HOUSTON – All season, the Timberwolves scored among the NBA’s best offensive teams and struggled, mightily at times, to defend.
Now down 0-2 in their first playoff series since the 2004 Western Conference finals, the script has been flipped.
The Wolves have defended the Rockets’ explosive offense respectably, holding a team that averaged 112.4 points in the regular season to 104 in Game 1 and 102 in Game 2.
But suddenly, a Wolves team that averaged 109.5 points a game can’t score, particularly their two All-Stars, Karl-Anthony Towns and Jimmy Butler.
While Rockets superstar James Harden scored 44 points in Game 1 and Chris Paul followed with 27 in Game 2, Towns has scored only five and eight points in the first two games and Butler 13 and 11 for a team whose 82 points matched the fewest the Rockets allowed all season.
“It’s pretty different, right?” Wolves point guard Jeff Teague asked. “We usually score the ball so easily.”
The Wolves came out Sunday intent on getting Towns more involved than he was in Game 1, when he took only nine shots and only one in the fourth quarter of a game that went down to the final buzzer. They did early, but Towns again shot only nine times, none after midway through the second quarter on a night when the Wolves starters didn’t play a second in the fourth quarter of a blowout loss.
Meanwhile, Butler took only six shots himself while Andrew Wiggins has led the Wolves in shots taken in both games, with 15 in Game 1 and 14 in Game 2.
“We’ll be OK,” Butler said afterward. “I think we do have to do more, me and him, along with everybody else. It’s never just one person or two people or three people. But we are a big part of it, though, I will say that. So it goes for both of us. We have to be better at both ends of the court.”
On Sunday the Wolves made eight three-pointers compared to the Rockets 10, and on Wednesday Harden had a 2-for-18 shooting night.
The Rockets won 102-82 despite being outshot 38.8 percent to 36.5 percent, probably because they shot an NBA playoff record 52 threes and made 16 of them compared to the Wolves’ five made.
Once known almost exclusively as a one-dimensional, offensive-minded team, the Rockets have surrounded Harden and Paul with defenders Trevor Ariza, PJ Tucker, Clint Capela and the injured Luc Mbah a Moute.
Now Houston has effectively taken Towns out of both games offensively by double-teaming him often.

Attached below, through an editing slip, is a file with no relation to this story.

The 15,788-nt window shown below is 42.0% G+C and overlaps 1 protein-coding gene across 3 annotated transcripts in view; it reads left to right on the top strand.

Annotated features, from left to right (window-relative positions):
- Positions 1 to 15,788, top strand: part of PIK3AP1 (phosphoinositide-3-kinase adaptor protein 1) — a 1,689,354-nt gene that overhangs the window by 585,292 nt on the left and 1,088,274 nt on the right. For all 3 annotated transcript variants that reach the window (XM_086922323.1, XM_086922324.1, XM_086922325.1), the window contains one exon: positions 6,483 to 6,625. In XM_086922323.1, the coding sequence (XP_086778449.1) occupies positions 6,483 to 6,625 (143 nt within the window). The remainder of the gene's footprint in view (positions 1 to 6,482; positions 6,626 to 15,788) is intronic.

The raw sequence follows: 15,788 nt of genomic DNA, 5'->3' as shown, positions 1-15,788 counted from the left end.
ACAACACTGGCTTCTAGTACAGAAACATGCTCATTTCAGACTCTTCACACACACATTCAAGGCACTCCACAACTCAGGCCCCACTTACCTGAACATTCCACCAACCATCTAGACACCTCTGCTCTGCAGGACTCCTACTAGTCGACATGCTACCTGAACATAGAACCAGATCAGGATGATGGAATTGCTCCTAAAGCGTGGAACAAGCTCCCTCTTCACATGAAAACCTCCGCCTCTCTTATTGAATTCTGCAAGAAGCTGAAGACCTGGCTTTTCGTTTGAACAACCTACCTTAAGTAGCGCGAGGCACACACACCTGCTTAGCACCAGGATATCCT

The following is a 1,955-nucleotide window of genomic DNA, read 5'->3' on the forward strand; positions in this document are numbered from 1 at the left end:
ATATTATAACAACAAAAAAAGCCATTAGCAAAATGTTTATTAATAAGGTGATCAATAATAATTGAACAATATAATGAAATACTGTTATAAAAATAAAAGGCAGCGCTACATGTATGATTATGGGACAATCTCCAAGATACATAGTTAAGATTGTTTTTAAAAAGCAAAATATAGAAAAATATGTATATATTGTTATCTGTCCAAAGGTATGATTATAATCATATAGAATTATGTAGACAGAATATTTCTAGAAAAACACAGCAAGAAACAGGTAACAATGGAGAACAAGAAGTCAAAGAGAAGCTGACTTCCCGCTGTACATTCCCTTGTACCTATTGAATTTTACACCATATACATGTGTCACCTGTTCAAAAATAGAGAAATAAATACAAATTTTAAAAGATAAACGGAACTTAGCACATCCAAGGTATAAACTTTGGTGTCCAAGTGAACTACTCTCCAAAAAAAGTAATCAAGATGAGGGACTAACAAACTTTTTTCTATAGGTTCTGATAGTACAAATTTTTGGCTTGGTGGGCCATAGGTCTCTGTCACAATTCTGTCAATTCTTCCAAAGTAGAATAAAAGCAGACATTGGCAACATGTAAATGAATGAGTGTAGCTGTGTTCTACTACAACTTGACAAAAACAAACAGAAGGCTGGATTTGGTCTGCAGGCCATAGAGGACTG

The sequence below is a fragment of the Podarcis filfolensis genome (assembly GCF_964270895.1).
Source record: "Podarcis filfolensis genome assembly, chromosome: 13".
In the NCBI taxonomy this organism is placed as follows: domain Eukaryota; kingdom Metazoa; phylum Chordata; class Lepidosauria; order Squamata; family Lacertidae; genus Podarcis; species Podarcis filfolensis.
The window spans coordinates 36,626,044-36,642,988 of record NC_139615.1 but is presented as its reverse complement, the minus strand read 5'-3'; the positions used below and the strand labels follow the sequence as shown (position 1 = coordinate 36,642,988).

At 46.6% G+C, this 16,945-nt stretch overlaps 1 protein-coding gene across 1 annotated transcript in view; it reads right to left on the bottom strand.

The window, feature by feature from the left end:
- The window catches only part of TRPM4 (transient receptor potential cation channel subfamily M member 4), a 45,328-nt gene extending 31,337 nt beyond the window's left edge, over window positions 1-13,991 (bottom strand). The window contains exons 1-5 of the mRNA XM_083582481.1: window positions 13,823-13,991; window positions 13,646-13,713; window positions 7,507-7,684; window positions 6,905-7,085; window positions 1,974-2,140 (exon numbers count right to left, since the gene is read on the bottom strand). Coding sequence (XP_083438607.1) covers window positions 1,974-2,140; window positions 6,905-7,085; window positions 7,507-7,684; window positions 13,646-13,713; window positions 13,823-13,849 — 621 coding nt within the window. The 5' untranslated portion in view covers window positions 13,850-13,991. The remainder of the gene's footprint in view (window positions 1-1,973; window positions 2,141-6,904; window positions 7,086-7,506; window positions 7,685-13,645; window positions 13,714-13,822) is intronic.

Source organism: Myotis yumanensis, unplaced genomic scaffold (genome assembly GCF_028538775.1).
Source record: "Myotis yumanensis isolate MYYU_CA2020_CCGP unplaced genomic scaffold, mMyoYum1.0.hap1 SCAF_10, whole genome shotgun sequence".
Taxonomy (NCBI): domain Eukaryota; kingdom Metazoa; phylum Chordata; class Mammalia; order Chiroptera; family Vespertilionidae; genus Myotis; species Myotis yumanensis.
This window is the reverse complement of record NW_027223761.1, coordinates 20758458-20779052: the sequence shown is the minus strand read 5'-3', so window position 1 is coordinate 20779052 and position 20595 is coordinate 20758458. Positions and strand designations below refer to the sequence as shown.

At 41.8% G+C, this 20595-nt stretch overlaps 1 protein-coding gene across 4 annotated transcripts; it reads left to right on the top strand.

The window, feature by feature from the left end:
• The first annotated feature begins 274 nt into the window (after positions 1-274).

“That’s what we talk about all the time,” Tucker said about the Rockets’ defense. “It’s the way our team is built.”
Wolves coach Tom Thibodeau called his team “frustrated” after they led Wednesday’s game 22-13 early and then were swept away by the Rockets’ 37-17 second quarter.
Thibodeau called for Towns to be more active near the basket and run the floor harder.
“They’re doing a good job on him and when you’re doing the things they’re doing, he has to play with energy,” Thibodeau said. “He’s learning. Karl’s a very talented player. He’ll figure it out.”
Towns said there is no time to get frustrated and there is only time for “positivity” heading into the series’ next game.
“This is the playoffs,” Towns said. “It’s a different ballgame. The physicality is different. Everything is different all around. The way the game is played is different. We have to adjust accordingly.”
Down 0-2 and headed Saturday to play the first playoff game at Target Center since Game 5 of the 2004 Western Conference finals, Butler said he might need to change his own tactics, too.
“Maybe I need to be a little more aggressive or assertive,” Butler said. “I just always try to take what the game gives me. If I’m open, shoot or try to get the ball to somebody who’s open. I’m never worried about offense. … I don’t think about offense. I really do think about defense. Offense is going to come when it does. I just want to see us win.”
Teague wants to see his team play with more “pace” and “free” like they did for much of the regular season. He also stressed the need to get Towns and Butler producing.
“They’re our primary — and Wigs, he’s playing well — but it’s tough,” Teague said. “They’re doing a good job of eliminating our two best players and we’ve just got to figure out a way to make some things happen.”